Sesame (Sesamum indicum) (pronounced /ˈsɛsəmiː/) is a flowering plant in the genus Sesamum. Numerous wild relatives occur in Africa and a smaller number in India. It is widely naturalized in tropical regions around the world and is cultivated for its edible seeds, which grow in pods. The flowers of the sesame seed plant are yellow, though they can vary in colour with some being blue or purple.
Food features:It is an annual plant growing to 50 to 100 cm (1.6 to 3.3 ft) tall, with opposite leaves 4 to 14 cm (1.6 to 5.5 in) long with an entire margin; they are broad lanceolate, to 5 cm (2 in) broad, at the base of the plant, narrowing to just 1 cm (0.4 in) broad on the flowering stem. The flowers are white to purple, tubular, 3 to 5 cm (1.2 to 2.0 in) long, with a four-lobed mouth.
Place of origin:Despite the fact that the majority of the wild species of the genus Sesamum are native to sub-saharan Africa, Bedigian (1984, 1988, 1998, 2000, 2003) demonstrated that sesame was first domesticated in India, citing morphological and cytogenetic affinities between domesticated sesame and the south Indian native S. mulayanum Nair., as well as archeological evidence that it was cultivated at Harappa in the Indus Valley between 2250 and 1750 BC, and a more recent find of charred sesame seeds in Miri Qalat and Shahi Tump in the Makran region of Pakistan.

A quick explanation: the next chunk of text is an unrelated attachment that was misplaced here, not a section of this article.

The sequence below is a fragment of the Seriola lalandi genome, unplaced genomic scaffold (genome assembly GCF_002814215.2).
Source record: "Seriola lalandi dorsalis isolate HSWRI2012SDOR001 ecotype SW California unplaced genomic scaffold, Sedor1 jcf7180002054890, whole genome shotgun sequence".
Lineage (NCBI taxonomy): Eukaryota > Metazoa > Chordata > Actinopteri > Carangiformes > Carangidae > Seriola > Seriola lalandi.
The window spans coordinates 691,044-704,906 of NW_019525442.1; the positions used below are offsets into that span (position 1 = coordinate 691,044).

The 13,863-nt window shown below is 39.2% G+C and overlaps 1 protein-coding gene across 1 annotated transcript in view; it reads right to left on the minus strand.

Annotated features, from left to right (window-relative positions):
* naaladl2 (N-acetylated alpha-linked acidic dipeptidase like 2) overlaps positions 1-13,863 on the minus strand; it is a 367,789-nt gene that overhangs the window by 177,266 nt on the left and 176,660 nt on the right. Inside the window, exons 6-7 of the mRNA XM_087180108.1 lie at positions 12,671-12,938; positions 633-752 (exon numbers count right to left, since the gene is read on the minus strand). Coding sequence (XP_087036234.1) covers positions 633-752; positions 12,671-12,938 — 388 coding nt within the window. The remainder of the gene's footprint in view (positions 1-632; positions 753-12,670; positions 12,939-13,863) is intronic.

Nutrition:The seeds are exceptionally rich in iron, magnesium, manganese, copper, and calcium (90 mg per tablespoon for unhulled seeds, 10 mg for hulled), and contain vitamin B1 (thiamine) and vitamin E (tocopherol).
Dietotherapy function:They contain lignans, including unique content of sesamin, which are phytoestrogens with antioxidant and anti-cancer properties. Among edible oils from six plants, sesame oil had the highest antioxidant content.Sesame seeds also contain phytosterols associated with reduced levels of blood cholesterol. The nutrients of sesame seeds are better absorbed if they are ground or pulverized before consumption, as in tahini.